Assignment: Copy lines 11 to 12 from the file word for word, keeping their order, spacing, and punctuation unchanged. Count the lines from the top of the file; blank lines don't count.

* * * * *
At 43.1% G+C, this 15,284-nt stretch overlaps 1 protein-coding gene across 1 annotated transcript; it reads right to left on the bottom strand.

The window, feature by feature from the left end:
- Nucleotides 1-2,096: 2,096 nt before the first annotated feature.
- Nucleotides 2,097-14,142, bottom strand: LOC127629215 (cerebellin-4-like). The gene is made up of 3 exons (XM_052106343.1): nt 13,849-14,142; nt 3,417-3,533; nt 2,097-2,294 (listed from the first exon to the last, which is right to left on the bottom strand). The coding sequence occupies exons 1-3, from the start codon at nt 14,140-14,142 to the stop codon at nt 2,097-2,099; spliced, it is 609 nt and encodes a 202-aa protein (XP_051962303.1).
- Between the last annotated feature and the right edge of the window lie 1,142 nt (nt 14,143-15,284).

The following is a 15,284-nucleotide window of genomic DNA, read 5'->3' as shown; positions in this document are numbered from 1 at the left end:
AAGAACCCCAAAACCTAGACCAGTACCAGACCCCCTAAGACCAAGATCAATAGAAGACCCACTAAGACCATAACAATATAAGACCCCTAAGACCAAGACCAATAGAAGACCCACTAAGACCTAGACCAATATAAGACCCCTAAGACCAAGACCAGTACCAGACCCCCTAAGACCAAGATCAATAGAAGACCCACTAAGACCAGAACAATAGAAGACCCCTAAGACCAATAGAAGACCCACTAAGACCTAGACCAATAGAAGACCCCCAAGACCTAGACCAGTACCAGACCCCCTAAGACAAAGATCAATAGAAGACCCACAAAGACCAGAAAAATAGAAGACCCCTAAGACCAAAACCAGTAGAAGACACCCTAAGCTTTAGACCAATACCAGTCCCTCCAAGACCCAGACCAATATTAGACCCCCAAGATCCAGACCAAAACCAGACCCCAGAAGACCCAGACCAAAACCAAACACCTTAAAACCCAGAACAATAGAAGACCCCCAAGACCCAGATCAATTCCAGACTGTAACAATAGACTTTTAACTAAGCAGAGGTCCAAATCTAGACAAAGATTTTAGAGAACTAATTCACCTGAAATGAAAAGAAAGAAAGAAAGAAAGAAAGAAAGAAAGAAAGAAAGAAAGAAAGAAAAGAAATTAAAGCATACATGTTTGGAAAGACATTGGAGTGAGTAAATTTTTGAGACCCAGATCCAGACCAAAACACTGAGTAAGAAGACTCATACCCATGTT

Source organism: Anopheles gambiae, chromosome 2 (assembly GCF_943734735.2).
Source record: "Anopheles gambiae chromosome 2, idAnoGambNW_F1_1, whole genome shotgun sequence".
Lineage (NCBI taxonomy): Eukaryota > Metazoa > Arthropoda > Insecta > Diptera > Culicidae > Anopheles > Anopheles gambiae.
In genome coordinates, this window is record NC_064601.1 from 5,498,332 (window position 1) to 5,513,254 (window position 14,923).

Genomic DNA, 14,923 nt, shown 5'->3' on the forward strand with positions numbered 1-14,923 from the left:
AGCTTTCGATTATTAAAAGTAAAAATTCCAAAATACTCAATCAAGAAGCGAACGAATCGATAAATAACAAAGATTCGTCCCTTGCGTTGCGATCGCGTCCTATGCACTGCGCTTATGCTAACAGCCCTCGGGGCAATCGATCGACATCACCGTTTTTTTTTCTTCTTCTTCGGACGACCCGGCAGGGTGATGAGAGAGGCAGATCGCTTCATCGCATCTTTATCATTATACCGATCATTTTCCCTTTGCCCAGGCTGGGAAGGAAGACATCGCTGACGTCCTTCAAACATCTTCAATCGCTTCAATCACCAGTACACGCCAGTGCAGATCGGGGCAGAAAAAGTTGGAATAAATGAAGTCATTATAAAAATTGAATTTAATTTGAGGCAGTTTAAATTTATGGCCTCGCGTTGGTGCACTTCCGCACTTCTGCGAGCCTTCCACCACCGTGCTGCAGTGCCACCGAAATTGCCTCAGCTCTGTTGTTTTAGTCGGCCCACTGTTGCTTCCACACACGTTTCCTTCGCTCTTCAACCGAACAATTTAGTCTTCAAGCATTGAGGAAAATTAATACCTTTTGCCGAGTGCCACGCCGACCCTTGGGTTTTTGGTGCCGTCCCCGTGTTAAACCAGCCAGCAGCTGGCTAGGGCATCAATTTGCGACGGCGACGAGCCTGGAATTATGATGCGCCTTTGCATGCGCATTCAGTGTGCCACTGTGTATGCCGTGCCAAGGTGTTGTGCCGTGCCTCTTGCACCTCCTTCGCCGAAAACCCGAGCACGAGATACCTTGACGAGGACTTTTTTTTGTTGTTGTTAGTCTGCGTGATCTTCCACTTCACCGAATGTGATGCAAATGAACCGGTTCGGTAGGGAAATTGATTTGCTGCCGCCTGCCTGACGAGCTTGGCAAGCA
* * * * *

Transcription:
In genome coordinates, this window is record NC_064601.1 from 5,498,332 (window position 1) to 5,513,254 (window position 14,923).

Genomic DNA, 14,923 nt, shown 5'->3' on the forward strand with positions numbered 1-14,923 from the left: